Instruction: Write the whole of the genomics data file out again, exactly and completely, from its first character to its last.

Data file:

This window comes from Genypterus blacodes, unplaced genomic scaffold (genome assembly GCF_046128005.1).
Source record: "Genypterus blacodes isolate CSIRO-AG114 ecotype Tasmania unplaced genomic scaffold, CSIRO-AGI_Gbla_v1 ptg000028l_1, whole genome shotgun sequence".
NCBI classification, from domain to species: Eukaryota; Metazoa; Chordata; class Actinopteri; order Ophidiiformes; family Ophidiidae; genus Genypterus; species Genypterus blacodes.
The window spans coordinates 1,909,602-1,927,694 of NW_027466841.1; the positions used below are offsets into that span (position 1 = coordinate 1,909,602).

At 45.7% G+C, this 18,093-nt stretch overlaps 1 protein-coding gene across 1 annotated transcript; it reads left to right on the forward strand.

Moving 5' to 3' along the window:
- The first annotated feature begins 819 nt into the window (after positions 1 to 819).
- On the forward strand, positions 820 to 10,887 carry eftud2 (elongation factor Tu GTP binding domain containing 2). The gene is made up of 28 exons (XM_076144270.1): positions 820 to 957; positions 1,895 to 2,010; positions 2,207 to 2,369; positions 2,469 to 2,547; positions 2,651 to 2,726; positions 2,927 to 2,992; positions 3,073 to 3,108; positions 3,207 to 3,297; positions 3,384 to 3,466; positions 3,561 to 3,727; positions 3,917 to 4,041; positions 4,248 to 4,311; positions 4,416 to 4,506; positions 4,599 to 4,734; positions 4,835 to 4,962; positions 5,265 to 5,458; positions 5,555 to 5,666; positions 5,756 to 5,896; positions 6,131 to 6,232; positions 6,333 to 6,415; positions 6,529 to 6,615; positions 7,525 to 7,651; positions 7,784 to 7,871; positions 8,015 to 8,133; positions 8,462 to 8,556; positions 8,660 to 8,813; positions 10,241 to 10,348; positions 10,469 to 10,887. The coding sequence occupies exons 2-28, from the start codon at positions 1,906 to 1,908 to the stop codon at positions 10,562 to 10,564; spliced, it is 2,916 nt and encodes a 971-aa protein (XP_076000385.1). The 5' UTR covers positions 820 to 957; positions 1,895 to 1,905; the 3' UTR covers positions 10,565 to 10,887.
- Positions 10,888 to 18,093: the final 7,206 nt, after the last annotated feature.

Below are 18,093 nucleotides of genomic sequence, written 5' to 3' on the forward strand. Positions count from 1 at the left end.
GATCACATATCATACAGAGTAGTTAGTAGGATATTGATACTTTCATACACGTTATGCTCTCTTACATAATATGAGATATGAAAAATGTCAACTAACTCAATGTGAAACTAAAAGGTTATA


This window comes from Genypterus blacodes, unplaced genomic scaffold (genome assembly GCF_046128005.1).
Source record: "Genypterus blacodes isolate CSIRO-AG114 ecotype Tasmania unplaced genomic scaffold, CSIRO-AGI_Gbla_v1 ptg000028l_1, whole genome shotgun sequence".
NCBI classification, from domain to species: Eukaryota; Metazoa; Chordata; class Actinopteri; order Ophidiiformes; family Ophidiidae; genus Genypterus; species Genypterus blacodes.
The window spans coordinates 1,909,602-1,927,694 of NW_027466841.1; the positions used below are offsets into that span (position 1 = coordinate 1,909,602).

At 45.7% G+C, this 18,093-nt stretch overlaps 1 protein-coding gene across 1 annotated transcript; it reads left to right on the forward strand.

Moving 5' to 3' along the window:
- The first annotated feature begins 819 nt into the window (after positions 1 to 819).
- On the forward strand, positions 820 to 10,887 carry eftud2 (elongation factor Tu GTP binding domain containing 2). The gene is made up of 28 exons (XM_076144270.1): positions 820 to 957; positions 1,895 to 2,010; positions 2,207 to 2,369; positions 2,469 to 2,547; positions 2,651 to 2,726; positions 2,927 to 2,992; positions 3,073 to 3,108; positions 3,207 to 3,297; positions 3,384 to 3,466; positions 3,561 to 3,727; positions 3,917 to 4,041; positions 4,248 to 4,311; positions 4,416 to 4,506; positions 4,599 to 4,734; positions 4,835 to 4,962; positions 5,265 to 5,458; positions 5,555 to 5,666; positions 5,756 to 5,896; positions 6,131 to 6,232; positions 6,333 to 6,415; positions 6,529 to 6,615; positions 7,525 to 7,651; positions 7,784 to 7,871; positions 8,015 to 8,133; positions 8,462 to 8,556; positions 8,660 to 8,813; positions 10,241 to 10,348; positions 10,469 to 10,887. The coding sequence occupies exons 2-28, from the start codon at positions 1,906 to 1,908 to the stop codon at positions 10,562 to 10,564; spliced, it is 2,916 nt and encodes a 971-aa protein (XP_076000385.1). The 5' UTR covers positions 820 to 957; positions 1,895 to 1,905; the 3' UTR covers positions 10,565 to 10,887.
- Positions 10,888 to 18,093: the final 7,206 nt, after the last annotated feature.

Below are 18,093 nucleotides of genomic sequence, written 5' to 3' on the forward strand. Positions count from 1 at the left end.
GATCACATATCATACAGAGTAGTTAGTAGGATATTGATACTTTCATACACGTTATGCTCTCTTACATAATATGAGATATGAAAAATGTCAACTAACTCAATGTGAAACTAAAAGGTTATA